‘The Hunt’ Producers Jason Blum, Damon Lindelof Lament ‘Cancel Culture’ That Spiked Release of ‘a Movie No One Had Seen’

Universal decided to release the film on March 13 after it was pulled in August following mass shootings

Seven months after the release of Universal’s  “The Hunt” was scuttled in the wake of two mass shootings and a tweet by President Trump, producers Jason Blum and Damon Lindelof are speaking out about the “cancel culture” that derailed a film that nobody had seen — and the decision to roll it out in theaters next month with a new marketing campaign that addresses the uproar.

“I don’t know when ‘cancel culture’ became a thing but my memory is that it wasn’t yet a thing in August when this happened,” Lindelof told reporters after an advance press screening of the film on Monday. “Only later was I like, we got canceled. I think sometimes, it’s appropriate to cancel things, that they should be canceled and sometimes things get canceled prematurely. And hopefully, it’s our belief that this movie was in the latter category.”

In August, Universal decided to shelve the release of the Craig Zobel-directed film, whose first trailer suggested the film depicted elite liberals hunting a band of right-leaning “deplorables” for sport.

Online critics — including President Trump, who attacked the film without naming it —  said the film was unnecessary and violent, especially in the wake of mass shootings last summer in Dayton, Ohio, and El Paso, Texas. After Universal halted the marketing campaign for the film “out of sensitivity to the country’s recent shooting tragedies,” the film was pulled.

“I was surprised but in hindsight and as it was happening, I completely understood why it was happening,” Lindelof, who co-wrote the screenplay with Nick Cuse, said. “It was completely and totally beyond my understanding that the movie was controversial or provocative, or third rail. In my brain, it always felt so over the top and absurd so that it was entering into a dangerous space or a controversial space completely threw me for a loop. Once it started happening, I was like, ‘Oh, I understand this.’ Given the context of how it’s happening. But there was no part of me that was like rolling up my sleeves going, ‘I’m a f—ing provocateur!'”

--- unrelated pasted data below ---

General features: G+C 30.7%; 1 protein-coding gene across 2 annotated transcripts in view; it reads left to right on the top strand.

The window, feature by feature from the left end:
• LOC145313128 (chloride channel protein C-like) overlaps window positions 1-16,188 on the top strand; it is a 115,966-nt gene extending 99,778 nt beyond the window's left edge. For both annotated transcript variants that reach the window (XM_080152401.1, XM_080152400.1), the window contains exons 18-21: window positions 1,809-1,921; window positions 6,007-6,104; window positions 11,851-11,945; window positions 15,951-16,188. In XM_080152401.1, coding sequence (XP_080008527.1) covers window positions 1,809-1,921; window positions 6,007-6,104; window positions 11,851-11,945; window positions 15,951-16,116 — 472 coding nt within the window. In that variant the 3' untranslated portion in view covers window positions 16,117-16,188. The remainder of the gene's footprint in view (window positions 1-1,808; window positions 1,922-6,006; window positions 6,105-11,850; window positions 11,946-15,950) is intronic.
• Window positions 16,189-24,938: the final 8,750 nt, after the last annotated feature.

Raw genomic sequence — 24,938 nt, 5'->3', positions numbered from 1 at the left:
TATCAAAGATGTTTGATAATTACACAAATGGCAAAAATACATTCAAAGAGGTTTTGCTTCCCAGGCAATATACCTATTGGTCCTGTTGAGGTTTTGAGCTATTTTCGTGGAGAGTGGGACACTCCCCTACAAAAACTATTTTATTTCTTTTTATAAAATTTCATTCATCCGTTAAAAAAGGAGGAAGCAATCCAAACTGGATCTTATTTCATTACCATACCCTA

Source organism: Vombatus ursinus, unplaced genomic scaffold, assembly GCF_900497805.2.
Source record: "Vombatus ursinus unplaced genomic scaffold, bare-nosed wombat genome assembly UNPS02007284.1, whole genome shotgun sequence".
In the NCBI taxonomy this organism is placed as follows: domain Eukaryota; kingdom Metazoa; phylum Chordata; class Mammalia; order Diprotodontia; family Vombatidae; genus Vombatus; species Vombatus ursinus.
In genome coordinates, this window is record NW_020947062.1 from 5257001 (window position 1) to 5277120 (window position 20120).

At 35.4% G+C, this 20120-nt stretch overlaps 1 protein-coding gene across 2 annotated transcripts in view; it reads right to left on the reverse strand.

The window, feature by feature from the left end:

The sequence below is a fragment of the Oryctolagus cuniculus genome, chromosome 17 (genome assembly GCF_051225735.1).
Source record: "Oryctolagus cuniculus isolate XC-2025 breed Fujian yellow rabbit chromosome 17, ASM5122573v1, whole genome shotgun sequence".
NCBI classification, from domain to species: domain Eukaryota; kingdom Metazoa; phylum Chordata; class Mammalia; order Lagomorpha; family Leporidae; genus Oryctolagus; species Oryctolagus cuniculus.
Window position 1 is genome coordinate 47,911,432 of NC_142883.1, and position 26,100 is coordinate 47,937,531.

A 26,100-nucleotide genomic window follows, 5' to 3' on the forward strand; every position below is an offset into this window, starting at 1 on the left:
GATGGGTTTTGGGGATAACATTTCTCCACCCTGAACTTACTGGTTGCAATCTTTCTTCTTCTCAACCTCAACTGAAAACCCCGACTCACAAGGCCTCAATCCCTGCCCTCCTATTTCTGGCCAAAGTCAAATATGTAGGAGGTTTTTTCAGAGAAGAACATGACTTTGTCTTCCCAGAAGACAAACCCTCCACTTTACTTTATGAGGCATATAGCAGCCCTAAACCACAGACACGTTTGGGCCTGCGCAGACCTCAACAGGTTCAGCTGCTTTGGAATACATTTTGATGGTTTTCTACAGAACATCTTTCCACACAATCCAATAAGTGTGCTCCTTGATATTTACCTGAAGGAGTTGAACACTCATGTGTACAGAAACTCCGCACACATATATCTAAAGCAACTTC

Lindelof and Blum insisted that the film has been misunderstood, including by President Trump, who accused the film was intended to “inflame and cause chaos” and said elites in “Liberal Hollywood … create their own violence, and then try to blame others. They are the true racists, and are very bad for our country!”

“The movie he was talking about was not the movie that I feel we made,” Lindelof said. “It was the movie that was being reported on. If he had said, ‘This is a piece of s—, I’m sorry I wasted my time,’ it would’ve felt better because at least he was talking about the movie.”

Blum added, “Yeah. I was trying to figure out how we could get the president to see the movie. That was my biggest thing that I was thinking the whole time… that I would love the president to see the movie.”

Lindelof and Blum said they never intended to venture into the world of politics. Instead, they hoped to create an absurdist, over-the-top film that would maybe entice people to have conversations with each other as opposed to standing on extreme sides of every issue and starting wars.

“I don’t think that the response to the movie is going to be provocative. I don’t think people are going to be picketing this movie or saying that this movie is dangerous or harmful,” Lindelof said. “That was the narrative the first time around, before anyone had seen it. But I’ve been surprised before — it’s possible that people will see this movie and say it’s irresponsible or it’s a call to violence.”

He and Blum also find it ironic that a film that tended to satirize the extreme nature of social-media firestorms got caught up in just that sort of divisiveness. “Everybody in this movie who is extreme and advances extreme positions and stereotypes about the other side, they get their comeuppance, and the one character in the movie who doesn’t identify that way is the one left standing,” he said. “So the morality of the film always felt very clean to us, which is: Don’t operate from the extremes and maybe have conversations with one another versus jumping to conclusions.”

The producers also addressed why Universal decided to set a March 13 release date for the film, which stars Betty Gilpin, Hilary Swank, Ike Barinholtz and Emma Roberts. “I think we needed time,” Blum explained. “I don’t think there’s ever been a movie where there was so much judgment about a movie no one had seen. I was definitely surprised by that. And it took a long time to process, but we always felt collectively with the studio that the movie would come out, but we had to figure out when the right time was.”

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